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Award-winning Marketplace is public radio's daily magazine on business and economics news "for the rest of us." The 30-minute program—with an irreverent reporting style all its own—airs weekday evenings on more than 320 public radio stations nationwide and boasts the largest audience for any business program in the United States on radio, cable or network television. In conjunction with Marketplace Morning Report and Marketplace Money, this trio of financial programming covers listeners from wallet to Wall Street.

North Korea's underground capitalism

13 hours ago
Kai Ryssdal and Brian Ronaghan

The BBC's Steve Evans recently visited North Korea and wrote about the changes he saw in the country and its people. Marketplace host Kai Ryssdal sat down to talk about what he encountered. 

Click the above audio player to hear the full interview. 


Kim Adams

Adele’s new album “25” debuted at No. 1 with the most sales in a week since Nielsen began tracking point-of-sale purchases back in 1991.

People in the music industry are certainly excited, but the marketing machine that is Adele might not work for all artists. Adele is an anomaly, said Cara Duckworth Weiblinger of the Recording Industry Association of America

Got an invention? Head to your regional patent office

14 hours ago
Lauren Silverman

For the first time since it opened in 1790, the United States Patent and Trademark Office is expanding outside of Washington, D.C. The agency – which has a team of more than 8,000 patent examiners – has established regional offices in four cities across the United States, including Dallas.

For many inventors, it’s magical when an idea becomes a number. For Dallas entrepreneur, Peter Bastawros, the number was 9138638. And the idea? Bring technology to the very traditional game of golf.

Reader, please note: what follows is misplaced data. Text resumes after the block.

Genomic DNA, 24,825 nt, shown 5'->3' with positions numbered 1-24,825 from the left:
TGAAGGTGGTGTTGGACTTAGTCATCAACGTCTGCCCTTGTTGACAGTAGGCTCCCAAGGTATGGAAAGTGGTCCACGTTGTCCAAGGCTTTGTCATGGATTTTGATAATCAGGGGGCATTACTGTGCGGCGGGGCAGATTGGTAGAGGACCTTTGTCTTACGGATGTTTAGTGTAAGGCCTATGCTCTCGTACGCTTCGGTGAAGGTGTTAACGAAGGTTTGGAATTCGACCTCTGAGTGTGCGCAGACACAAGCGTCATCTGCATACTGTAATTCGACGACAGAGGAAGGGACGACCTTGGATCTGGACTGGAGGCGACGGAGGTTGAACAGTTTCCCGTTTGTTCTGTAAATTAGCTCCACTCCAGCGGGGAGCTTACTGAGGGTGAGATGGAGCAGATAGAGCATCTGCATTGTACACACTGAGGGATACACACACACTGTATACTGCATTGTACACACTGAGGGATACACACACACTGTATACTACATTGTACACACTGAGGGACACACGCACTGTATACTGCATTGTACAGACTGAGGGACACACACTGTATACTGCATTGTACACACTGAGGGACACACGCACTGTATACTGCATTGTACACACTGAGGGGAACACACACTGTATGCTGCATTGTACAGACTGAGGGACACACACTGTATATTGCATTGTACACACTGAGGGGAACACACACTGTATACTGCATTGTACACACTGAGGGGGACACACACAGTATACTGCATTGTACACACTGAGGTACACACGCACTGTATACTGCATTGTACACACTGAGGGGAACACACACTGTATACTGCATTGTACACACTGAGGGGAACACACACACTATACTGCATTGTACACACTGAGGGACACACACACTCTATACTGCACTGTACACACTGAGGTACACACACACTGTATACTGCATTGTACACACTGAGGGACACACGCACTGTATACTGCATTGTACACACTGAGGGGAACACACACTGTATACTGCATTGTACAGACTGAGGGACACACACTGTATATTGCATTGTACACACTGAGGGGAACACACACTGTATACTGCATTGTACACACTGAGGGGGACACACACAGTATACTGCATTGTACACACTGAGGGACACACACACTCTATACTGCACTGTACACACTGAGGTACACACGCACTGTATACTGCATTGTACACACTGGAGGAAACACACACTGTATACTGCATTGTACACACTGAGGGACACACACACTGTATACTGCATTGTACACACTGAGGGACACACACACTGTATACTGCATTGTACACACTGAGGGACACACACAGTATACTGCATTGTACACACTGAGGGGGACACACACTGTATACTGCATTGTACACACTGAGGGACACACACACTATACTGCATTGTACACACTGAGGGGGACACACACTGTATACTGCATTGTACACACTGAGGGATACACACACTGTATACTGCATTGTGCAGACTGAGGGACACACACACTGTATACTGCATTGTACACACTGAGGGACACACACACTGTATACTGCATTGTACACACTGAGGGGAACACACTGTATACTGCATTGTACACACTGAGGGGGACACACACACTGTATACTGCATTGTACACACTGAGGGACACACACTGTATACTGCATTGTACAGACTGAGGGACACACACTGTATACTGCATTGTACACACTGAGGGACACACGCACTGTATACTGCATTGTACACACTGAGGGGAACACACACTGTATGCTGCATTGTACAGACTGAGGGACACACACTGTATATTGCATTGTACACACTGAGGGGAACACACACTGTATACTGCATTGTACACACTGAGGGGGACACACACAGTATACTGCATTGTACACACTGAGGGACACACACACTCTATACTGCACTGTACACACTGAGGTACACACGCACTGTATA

Marketplace for Monday, November 30, 2015

14 hours ago

World leaders and billionaires commit to clean energy at the U.N. climate change summit; China joins the "grown-ups table" at the IMF; and how Adele's record-breaking album is defying market trends in the music industry.

China's currency joins the IMF's elite

16 hours ago
Mark Garrison

China’s renminbi will sit alongside the currencies of America, the European Union, Japan and Britain in the International Monetary Fund’s basket of currencies. This is something China has wanted for a while and it has been making some changes to get it in recent years. Monday’s move by the IMF puts a new spotlight on lingering shortcomings in the openness and transparency of China’s financial system, while raising questions as to how much this move can really change things.

A neighborhood divided over housing

16 hours ago
Noel King

New Orleans East is not the French Quarter or Treme. It's the suburbs, a 30-minute drive from the city's attractions. It includes high- and low-income neighborhoods.

The stately brick houses along Lake Willow Drive in New Orleans East have pools and lake views and landscaped lawns.

A high fence separates the homes from a 263-unit apartment complex called The Willows.

Scott Tong

On the first day of the 2015 climate summit in Paris, nearly 50 heads of state and billionaire entrepreneurs gathered to announce a joint push for an energy breakthrough. They pledged tens of billions of dollars in investments to push low-carbon technologies out of the lab and into the market.

The investments target an early stage in energy technologies. The stage where money runs out.

Kai Ryssdal

This final note on the way out today in which Barack Obama realizes he's maybe not the most powerful man in the world.

There are so many world leaders at the climate talks in Paris that each of them got just three — count 'em — three minutes to give their speeches.

Chinese President Xi Jinping stuck to his time limit. So did Angela Merkel, the chancellor of Germany. Even Russian President Vladimir Putin stuck to his three minutes.

Obama though...well, just watch.

Comcast data caps make life for deaf difficult

17 hours ago
White Williams

It’s hard to find a Comcast Internet customer who doesn’t loathe the idea of the company’s forthcoming data usage limits, but usage caps may prove particularly painful to one group: the deaf and hard of hearing.